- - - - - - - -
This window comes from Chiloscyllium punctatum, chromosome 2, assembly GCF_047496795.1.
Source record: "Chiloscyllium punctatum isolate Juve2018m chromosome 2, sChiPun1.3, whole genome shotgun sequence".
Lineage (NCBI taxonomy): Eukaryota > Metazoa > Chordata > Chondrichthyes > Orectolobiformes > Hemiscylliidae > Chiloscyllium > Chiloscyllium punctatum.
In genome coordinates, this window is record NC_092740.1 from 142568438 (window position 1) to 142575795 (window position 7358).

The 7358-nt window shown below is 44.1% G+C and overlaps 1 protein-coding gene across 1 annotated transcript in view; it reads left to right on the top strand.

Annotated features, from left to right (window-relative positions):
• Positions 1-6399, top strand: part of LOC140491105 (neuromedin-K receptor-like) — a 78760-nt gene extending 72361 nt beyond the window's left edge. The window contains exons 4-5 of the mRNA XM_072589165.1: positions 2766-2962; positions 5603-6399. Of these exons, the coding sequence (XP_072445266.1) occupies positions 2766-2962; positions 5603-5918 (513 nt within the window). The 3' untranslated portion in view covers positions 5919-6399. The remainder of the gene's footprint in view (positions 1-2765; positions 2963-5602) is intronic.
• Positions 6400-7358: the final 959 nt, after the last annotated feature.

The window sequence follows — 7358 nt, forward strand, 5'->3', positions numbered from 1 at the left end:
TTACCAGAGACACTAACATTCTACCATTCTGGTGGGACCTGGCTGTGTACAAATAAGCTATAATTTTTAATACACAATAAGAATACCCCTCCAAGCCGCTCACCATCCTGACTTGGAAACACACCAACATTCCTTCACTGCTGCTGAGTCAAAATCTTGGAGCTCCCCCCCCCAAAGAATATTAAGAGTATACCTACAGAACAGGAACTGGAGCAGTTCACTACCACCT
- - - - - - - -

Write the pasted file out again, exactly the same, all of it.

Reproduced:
This window comes from Chiloscyllium punctatum, chromosome 2, assembly GCF_047496795.1.
Source record: "Chiloscyllium punctatum isolate Juve2018m chromosome 2, sChiPun1.3, whole genome shotgun sequence".
Lineage (NCBI taxonomy): Eukaryota > Metazoa > Chordata > Chondrichthyes > Orectolobiformes > Hemiscylliidae > Chiloscyllium > Chiloscyllium punctatum.
In genome coordinates, this window is record NC_092740.1 from 142568438 (window position 1) to 142575795 (window position 7358).

The 7358-nt window shown below is 44.1% G+C and overlaps 1 protein-coding gene across 1 annotated transcript in view; it reads left to right on the top strand.

Annotated features, from left to right (window-relative positions):
• Positions 1-6399, top strand: part of LOC140491105 (neuromedin-K receptor-like) — a 78760-nt gene extending 72361 nt beyond the window's left edge. The window contains exons 4-5 of the mRNA XM_072589165.1: positions 2766-2962; positions 5603-6399. Of these exons, the coding sequence (XP_072445266.1) occupies positions 2766-2962; positions 5603-5918 (513 nt within the window). The 3' untranslated portion in view covers positions 5919-6399. The remainder of the gene's footprint in view (positions 1-2765; positions 2963-5602) is intronic.
• Positions 6400-7358: the final 959 nt, after the last annotated feature.

The window sequence follows — 7358 nt, forward strand, 5'->3', positions numbered from 1 at the left end:
TTACCAGAGACACTAACATTCTACCATTCTGGTGGGACCTGGCTGTGTACAAATAAGCTATAATTTTTAATACACAATAAGAATACCCCTCCAAGCCGCTCACCATCCTGACTTGGAAACACACCAACATTCCTTCACTGCTGCTGAGTCAAAATCTTGGAGCTCCCCCCCCCAAAGAATATTAAGAGTATACCTACAGAACAGGAACTGGAGCAGTTCACTACCACCT